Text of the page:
Suicide Squad


On the subject of fantasy heroes (or anti-heroes) having been over-marketed for months and months and shoved into our faces every time we set foot in a cinema I suspect the majority of movie goers were over this film by the time it finally landed and it’s easy to see why. With the exception of the now iconic (and sure-fire cosplay staple Harley Quinn) this film just failed to capture the imagination of viewers as it suffers from poor character development, even poorer baddies and a script that feels like it is three TV episodes bundled together to create a whole film.


There was a rumour going around stating that the marketing men had the final say on the edit and while this is almost certainly rubbish I wish it was true as it would at least make sense. The narrative barely flows and many of the sequences appear to be set up for highlight reels and promotional shots rather than for the benefit of the story. Quite frankly very little works in this mess of a film.


Absolutely Fabulous: The Movie


No one asked for it. No one wanted it. So it is amazing that it grossed as much as it did as people desperate to relive those moments from the TV show flocked to this bloated swan song that really did seem to come out of nowhere. That said I am sure die-hard fans enjoyed what could have just been a holiday special.


Precious Cargo


Bruce Willis does it again, another stinker only this time he has pulled Zac from Saved by the Bell (Mark-Paul Gosselaar) down with him in this tale of no honour between thieves that just screams TV movie from the very get go and won’t do his career any favours. One to avoid.


Pride and Prejudice and Zombies


This was a personal disappointment for me having been a big fan of the book of the same name. I was of the belief that cinematic adaptations of best-selling zombie books could not get any worse but I was certainly mistaken as this ill-judged, teen friendly borefest was released. It’s no surprise at all that to date it hasn’t even made back half of its reported $28 million budget and by chasing the mass audience it alienated those who actually were interested and willing to pay to see the film. A terrible mistake indeed.


Inferno


Now while not a massive fan of The Da Vinci Code or Angels and Demons there were elements I enjoyed and bits that have, quite surprisingly, made me want to revisit them but Inferno is just a mess. Perhaps that was the intention, for the film to mirror Robert Langdon’s (Tom Hanks) fragmented memory but Ron Howard overshot and despite some beautiful scenery and well-staged set pieces overall the film fails to live up to what it needed to be and as such makes this list of let downs.


Let’s be honest there are plenty of other stinkers such as Now You See Me 2 (but I had very low expectations going into that one anyway) and Hollywood’s attempts at bringing back the biblical or ancient epic (Ben-Hur; Gods of Egypt; Risen – all of which make the film in Hail, Cesear! look genuinely award winning) but on the positive side this is all the more reason to get out and discover new and exciting independent productions in 2017 especially with the midlands being so well served in terms of local independent art house cinemas.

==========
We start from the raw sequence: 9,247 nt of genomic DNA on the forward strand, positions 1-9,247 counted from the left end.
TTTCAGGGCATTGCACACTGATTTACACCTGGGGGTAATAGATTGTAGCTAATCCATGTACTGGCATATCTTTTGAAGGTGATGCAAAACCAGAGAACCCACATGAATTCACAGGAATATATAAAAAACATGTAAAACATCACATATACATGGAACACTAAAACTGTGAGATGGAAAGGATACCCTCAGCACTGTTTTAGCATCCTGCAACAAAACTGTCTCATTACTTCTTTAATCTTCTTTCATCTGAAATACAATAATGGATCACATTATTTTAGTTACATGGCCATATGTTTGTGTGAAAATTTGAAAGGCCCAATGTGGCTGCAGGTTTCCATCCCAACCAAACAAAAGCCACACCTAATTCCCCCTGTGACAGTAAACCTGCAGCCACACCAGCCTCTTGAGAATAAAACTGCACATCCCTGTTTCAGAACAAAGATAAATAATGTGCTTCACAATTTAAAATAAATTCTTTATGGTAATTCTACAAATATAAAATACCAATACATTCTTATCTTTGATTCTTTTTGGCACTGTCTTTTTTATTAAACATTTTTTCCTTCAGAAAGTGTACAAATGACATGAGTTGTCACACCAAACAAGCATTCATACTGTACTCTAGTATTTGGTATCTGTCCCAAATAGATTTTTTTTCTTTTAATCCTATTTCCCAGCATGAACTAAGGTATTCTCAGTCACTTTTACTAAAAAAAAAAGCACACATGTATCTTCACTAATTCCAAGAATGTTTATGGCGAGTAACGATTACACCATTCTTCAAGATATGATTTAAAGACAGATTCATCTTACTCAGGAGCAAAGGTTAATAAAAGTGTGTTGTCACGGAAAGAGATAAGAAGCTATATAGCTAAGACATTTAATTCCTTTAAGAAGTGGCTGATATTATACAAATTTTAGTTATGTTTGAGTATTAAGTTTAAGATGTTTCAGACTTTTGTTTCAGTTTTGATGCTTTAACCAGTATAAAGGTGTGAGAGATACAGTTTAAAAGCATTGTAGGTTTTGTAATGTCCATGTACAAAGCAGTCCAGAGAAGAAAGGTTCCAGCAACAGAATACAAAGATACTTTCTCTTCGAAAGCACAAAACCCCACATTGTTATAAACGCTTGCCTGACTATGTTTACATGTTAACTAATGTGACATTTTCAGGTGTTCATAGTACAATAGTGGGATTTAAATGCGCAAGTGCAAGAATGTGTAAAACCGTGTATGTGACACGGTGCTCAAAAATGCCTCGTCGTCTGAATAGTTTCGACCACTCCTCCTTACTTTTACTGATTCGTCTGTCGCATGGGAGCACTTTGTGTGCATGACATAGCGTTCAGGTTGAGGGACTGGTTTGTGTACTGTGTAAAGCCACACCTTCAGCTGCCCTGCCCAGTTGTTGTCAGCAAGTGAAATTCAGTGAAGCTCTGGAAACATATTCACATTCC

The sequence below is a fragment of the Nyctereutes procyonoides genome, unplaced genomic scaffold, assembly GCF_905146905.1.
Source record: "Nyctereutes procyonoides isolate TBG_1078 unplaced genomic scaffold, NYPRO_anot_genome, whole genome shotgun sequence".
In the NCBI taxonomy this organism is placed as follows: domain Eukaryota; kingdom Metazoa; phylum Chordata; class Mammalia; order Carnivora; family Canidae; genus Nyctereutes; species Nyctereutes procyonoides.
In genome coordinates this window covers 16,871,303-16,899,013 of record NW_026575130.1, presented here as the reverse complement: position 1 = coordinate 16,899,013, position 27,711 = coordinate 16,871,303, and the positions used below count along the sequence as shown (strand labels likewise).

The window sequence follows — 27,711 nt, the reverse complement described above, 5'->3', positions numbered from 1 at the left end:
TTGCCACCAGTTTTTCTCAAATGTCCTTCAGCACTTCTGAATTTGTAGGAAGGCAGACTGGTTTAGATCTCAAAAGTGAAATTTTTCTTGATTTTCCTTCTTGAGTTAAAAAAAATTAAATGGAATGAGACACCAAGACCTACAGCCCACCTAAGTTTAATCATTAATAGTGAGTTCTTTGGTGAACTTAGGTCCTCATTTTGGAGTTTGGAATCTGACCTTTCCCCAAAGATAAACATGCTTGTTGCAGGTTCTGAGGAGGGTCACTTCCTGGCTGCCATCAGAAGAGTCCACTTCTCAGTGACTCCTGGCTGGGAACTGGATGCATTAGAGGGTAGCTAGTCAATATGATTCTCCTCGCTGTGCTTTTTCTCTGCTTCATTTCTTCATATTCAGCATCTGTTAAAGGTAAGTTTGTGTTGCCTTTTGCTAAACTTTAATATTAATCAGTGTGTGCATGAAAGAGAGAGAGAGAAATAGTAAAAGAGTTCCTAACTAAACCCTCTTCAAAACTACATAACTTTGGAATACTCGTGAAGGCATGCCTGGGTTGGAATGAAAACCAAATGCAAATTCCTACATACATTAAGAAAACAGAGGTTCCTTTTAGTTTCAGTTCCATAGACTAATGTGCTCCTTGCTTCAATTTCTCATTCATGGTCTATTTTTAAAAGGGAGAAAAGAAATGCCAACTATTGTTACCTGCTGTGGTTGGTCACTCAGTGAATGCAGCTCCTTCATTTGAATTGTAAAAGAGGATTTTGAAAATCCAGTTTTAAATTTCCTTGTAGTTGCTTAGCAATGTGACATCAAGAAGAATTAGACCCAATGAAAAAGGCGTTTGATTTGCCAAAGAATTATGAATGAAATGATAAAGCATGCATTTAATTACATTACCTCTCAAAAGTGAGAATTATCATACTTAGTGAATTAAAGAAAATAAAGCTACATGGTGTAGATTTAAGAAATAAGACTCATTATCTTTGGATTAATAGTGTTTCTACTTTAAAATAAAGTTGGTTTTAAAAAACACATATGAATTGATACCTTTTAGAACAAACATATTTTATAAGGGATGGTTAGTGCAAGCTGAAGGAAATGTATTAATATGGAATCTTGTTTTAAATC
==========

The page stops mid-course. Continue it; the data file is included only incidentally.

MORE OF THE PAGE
Get involved and let us know your worst film of the year over on Twitter @MidlandsMovies


Midlands Movies Marek


By midlandsmovies, Aug 14 2016 11:59AM

Suicide Squad (2016) Dir. David Ayer


A group of imprisoned super villains are recruited by a secret government agency to complete a black ops mission in exchange for reduced sentences, leading to inevitable chaos.


When a mysterious supernatural entity threatens the world, a secret government agency led by high-ranking official Amanda Waller (Viola Davis) recruits a selection of the most dangerous villains for combat. If anything goes wrong, the government will not be liable, and the criminals will be destroyed. Each member of the aptly named 'Suicide Squad' has a bomb implanted into their neck before the mission which will be detonated if they fail or do anything that goes against protocol. It will be up to them to rise above the apparently impossible events that will take place before them, in what many would to be a suicide mission.


The highly anticipated Suicide Squad - tipped to be the hottest film of summer 2016 - has taken a lot of flack since its release. After seeing it, I can't say that I agree with the panning it has received. Prior to the trip to the cinema, after eating many mixed reviews, I wasn't too optimistic about the film, but it was quite a bit better than I had thought it was going to be.that being said, however, it was not perfect...


I couldn't really fault the performances. Will Smith had some very quick-witted one-liners as Deadshot (people have argued about whether this should have been the case, but I thought they were necessary to keep the film moving along).Margot Robbie was insanely good as Harley Quinn and was equally as entertaining. I feel like the other members of the Suicide Squad were purely to fill it out, but they generally did this quite well. Jai Courtney provided some good laughs as Boomerang, while Jay Hernandes balanced this out as Diablo, who had found himself some sort of a conscience whilst incarcerated. Cara Delevigne was the only one who I didn't think met the same standards as the others, but her character, Enchantress/June Moone, wasn't on-screen all that long so I can live with that.